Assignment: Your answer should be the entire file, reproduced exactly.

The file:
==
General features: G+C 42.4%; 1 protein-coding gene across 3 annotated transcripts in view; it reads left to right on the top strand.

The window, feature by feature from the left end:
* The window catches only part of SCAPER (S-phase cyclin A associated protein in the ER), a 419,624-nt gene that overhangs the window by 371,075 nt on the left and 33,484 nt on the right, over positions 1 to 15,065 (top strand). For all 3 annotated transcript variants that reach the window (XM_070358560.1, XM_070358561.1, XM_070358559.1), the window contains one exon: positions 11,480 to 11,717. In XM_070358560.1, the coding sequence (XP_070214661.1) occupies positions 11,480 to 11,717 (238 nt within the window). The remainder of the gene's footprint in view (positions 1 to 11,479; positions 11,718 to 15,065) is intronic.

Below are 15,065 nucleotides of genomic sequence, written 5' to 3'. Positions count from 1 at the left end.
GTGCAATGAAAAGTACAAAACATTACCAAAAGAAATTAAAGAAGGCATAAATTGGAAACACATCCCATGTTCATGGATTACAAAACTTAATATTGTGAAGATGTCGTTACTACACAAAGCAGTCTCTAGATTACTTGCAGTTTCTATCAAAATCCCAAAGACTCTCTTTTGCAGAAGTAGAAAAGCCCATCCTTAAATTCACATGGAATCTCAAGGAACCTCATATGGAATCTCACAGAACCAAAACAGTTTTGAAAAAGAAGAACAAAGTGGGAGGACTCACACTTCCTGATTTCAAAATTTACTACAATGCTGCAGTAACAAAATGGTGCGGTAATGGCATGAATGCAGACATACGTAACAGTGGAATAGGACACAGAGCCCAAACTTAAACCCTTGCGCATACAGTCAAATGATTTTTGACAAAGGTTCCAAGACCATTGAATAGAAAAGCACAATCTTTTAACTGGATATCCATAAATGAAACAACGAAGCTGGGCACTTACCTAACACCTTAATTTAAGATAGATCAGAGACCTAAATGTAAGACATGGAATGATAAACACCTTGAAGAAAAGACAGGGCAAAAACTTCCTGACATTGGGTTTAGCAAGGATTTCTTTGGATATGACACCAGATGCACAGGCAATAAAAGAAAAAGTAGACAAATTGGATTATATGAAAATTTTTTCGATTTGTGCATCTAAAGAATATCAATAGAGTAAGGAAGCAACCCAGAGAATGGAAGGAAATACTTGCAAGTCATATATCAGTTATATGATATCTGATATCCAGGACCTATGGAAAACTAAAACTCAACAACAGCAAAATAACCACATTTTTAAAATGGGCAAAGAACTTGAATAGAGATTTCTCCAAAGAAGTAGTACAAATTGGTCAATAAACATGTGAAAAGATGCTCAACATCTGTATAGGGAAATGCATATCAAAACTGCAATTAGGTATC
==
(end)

General features: G+C 42.4%; 1 protein-coding gene across 3 annotated transcripts in view; it reads left to right on the top strand.

The window, feature by feature from the left end:
* The window catches only part of SCAPER (S-phase cyclin A associated protein in the ER), a 419,624-nt gene that overhangs the window by 371,075 nt on the left and 33,484 nt on the right, over positions 1 to 15,065 (top strand). For all 3 annotated transcript variants that reach the window (XM_070358560.1, XM_070358561.1, XM_070358559.1), the window contains one exon: positions 11,480 to 11,717. In XM_070358560.1, the coding sequence (XP_070214661.1) occupies positions 11,480 to 11,717 (238 nt within the window). The remainder of the gene's footprint in view (positions 1 to 11,479; positions 11,718 to 15,065) is intronic.

Below are 15,065 nucleotides of genomic sequence, written 5' to 3'. Positions count from 1 at the left end.
GTGCAATGAAAAGTACAAAACATTACCAAAAGAAATTAAAGAAGGCATAAATTGGAAACACATCCCATGTTCATGGATTACAAAACTTAATATTGTGAAGATGTCGTTACTACACAAAGCAGTCTCTAGATTACTTGCAGTTTCTATCAAAATCCCAAAGACTCTCTTTTGCAGAAGTAGAAAAGCCCATCCTTAAATTCACATGGAATCTCAAGGAACCTCATATGGAATCTCACAGAACCAAAACAGTTTTGAAAAAGAAGAACAAAGTGGGAGGACTCACACTTCCTGATTTCAAAATTTACTACAATGCTGCAGTAACAAAATGGTGCGGTAATGGCATGAATGCAGACATACGTAACAGTGGAATAGGACACAGAGCCCAAACTTAAACCCTTGCGCATACAGTCAAATGATTTTTGACAAAGGTTCCAAGACCATTGAATAGAAAAGCACAATCTTTTAACTGGATATCCATAAATGAAACAACGAAGCTGGGCACTTACCTAACACCTTAATTTAAGATAGATCAGAGACCTAAATGTAAGACATGGAATGATAAACACCTTGAAGAAAAGACAGGGCAAAAACTTCCTGACATTGGGTTTAGCAAGGATTTCTTTGGATATGACACCAGATGCACAGGCAATAAAAGAAAAAGTAGACAAATTGGATTATATGAAAATTTTTTCGATTTGTGCATCTAAAGAATATCAATAGAGTAAGGAAGCAACCCAGAGAATGGAAGGAAATACTTGCAAGTCATATATCAGTTATATGATATCTGATATCCAGGACCTATGGAAAACTAAAACTCAACAACAGCAAAATAACCACATTTTTAAAATGGGCAAAGAACTTGAATAGAGATTTCTCCAAAGAAGTAGTACAAATTGGTCAATAAACATGTGAAAAGATGCTCAACATCTGTATAGGGAAATGCATATCAAAACTGCAATTAGGTATC